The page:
The tragic events of Sept. 11, 2001, and the continuing episodes of terrorist-driven germ warfare have had an impact on us all.
They have caused many salespeople to reflect on and question their career choices. I've heard salespeople say things like, "What's the point of trying to make a lot of money when we could be dead tomorrow?" or "I am not going to make the sacrifices I used to make for my career. I want to enjoy life more."
Frankly, I think this reflection is one of the true blessings to come out of this horrific tragedy. I also think that if the only value derived from what you sell is your paycheck, it's time to find another career or another product to sell.
The fact is that nothing has really changed as a result of the terrorist attacks on America other than our perceptions. In reality, we have never been secure.
In America, many deny that bad things could ever befall us. But terrible things happen to people all the time. We have always been at risk -- we risk being in a terrible accident, developing a life-threatening illness or losing a loved one.
Our lives can be radically changed or ended in a heartbeat.
So what does this have to do with selling? A lot. Our beliefs and attitudes have a huge impact on our ability to sell. To be good, you have to believe in three things: yourself, the company you work for and its products and services, and the marketplace you sell into.
If you don't feel good about yourself, you can't handle the rejection or take the risks that you must to be effective. If you don't feel good about yourself, you will never put yourself in a position where you could lose, and therefore, you will not have the chance to win as often.
If you don't believe in the company you represent or the products and services you sell, you can't sell them without feeling like a fraud. And if you truly believe that people are not very interested in buying your products and services given the current state of the economy or the war on terrorism, you will not make the effort necessary to bring in new business. Why waste your time?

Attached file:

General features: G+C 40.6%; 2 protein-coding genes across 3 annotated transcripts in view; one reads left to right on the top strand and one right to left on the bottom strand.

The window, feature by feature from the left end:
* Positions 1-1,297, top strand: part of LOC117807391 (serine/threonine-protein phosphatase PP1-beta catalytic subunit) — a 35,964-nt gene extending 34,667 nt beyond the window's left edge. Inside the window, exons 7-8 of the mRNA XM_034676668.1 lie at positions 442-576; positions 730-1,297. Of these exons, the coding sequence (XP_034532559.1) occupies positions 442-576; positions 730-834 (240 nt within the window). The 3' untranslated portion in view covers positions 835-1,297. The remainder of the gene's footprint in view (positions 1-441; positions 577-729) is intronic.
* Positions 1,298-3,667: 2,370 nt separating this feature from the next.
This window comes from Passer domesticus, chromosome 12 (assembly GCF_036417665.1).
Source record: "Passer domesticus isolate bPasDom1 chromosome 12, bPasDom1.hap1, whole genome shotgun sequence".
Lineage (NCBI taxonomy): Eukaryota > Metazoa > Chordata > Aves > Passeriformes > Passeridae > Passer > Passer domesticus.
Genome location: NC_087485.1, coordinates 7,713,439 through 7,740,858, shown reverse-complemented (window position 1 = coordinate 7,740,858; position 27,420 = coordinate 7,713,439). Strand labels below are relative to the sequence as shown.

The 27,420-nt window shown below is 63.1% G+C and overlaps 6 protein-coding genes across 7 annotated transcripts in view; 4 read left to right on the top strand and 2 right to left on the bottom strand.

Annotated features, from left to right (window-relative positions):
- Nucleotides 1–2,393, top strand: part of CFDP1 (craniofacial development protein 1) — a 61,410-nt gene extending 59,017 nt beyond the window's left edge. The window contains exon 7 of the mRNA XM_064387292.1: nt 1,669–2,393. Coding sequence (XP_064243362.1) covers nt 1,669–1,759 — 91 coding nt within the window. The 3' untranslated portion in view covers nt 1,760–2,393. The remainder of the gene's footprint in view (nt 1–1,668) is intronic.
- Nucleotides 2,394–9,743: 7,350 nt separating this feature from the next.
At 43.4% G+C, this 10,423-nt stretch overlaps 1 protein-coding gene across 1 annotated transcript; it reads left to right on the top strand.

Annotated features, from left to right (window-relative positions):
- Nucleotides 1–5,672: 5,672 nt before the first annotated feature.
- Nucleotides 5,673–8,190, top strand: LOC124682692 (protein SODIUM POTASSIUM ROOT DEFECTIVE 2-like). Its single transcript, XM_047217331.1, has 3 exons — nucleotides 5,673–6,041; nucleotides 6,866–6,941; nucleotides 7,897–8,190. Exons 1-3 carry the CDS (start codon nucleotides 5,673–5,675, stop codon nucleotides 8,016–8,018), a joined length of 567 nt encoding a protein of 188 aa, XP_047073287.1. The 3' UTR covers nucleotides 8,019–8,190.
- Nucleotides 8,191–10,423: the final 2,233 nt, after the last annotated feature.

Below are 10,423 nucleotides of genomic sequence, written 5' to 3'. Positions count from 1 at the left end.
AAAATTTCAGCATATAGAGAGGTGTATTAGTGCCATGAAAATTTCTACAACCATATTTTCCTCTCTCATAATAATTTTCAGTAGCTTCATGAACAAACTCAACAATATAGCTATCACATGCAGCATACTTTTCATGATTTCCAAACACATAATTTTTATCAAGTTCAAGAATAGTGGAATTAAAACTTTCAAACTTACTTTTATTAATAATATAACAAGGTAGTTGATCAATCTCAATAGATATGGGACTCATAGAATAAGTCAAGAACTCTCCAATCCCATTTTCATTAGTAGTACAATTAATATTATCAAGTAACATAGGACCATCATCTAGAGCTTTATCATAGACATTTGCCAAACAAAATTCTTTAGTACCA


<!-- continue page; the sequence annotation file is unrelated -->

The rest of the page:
While it shouldn't take a tragedy for us as salespeople to reflect on these things, now is as good a time as any to reassess what we do for a living. The fact is that money is not the most important thing in the world; relationships are. This was true before, and it is still true today. Achieving worldly success is a hollow victory if we haven't enjoyed ourselves and enriched the lives of others along the way.
If your life isn't in balance because you are chasing career success and higher earnings, it's time to change the way you do things. Your goals should be more than purely financial. You need to set family goals, spiritual goals, educational goals, professional goals, social goals and health goals as well. These bring a richness to life that money alone can't.
We need to periodically assess what we sell to ensure it serves a purpose and enriches the lives of the people we sell to. This doesn't mean we should all become pharmaceutical salespeople selling antibiotics that will cure anthrax, but it is important that we think about what we sell to make sure it fulfills a purpose we feel good about.
Even though most of us don't sell the cure for cancer, we do help cure a variety of problems that plague the people we sell to.
Step back and look at what you sell from a broader perspective. For instance, while selling advertising may seem unimportant to some, the salesperson isn't just selling space in a magazine or time on the radio. He or she is helping a small business grow and prosper, and that small business is responsible for the livelihood of those who work there.
The salesperson who sells water treatment chemicals to industry doesn't just sell chemicals. He or she helps to ensure our environment is not harmed by the byproducts of the things that bring pleasure to our lives.
Think about what you sell, and if you don't feel good about it, get out of the business or get a job selling something else. Only con artists can sell something they don't believe in.
But before you abandon your company or the products and services you sell, call some of your good customers and ask whether the products or services you have lost faith in still matter to them. You will be pleasantly surprised.
Don't give up. Take the time to get your life in balance and think about whether what you do enriches the lives of others. Once you have those issues resolved, recommit yourself to being the best salesperson in the area you serve.
Salespeople are the gasoline that fuels our economy and our way of life. Without us, the American engine will not run. Do your part.
Larry Lewis is president of Total Development Inc., a consulting firm specializing in sales development and training. Send comments and questions to him via fax at (724) 933-9224 or visit www.totaldevelopment.com. He can be reached by phone at (877) 933-9110.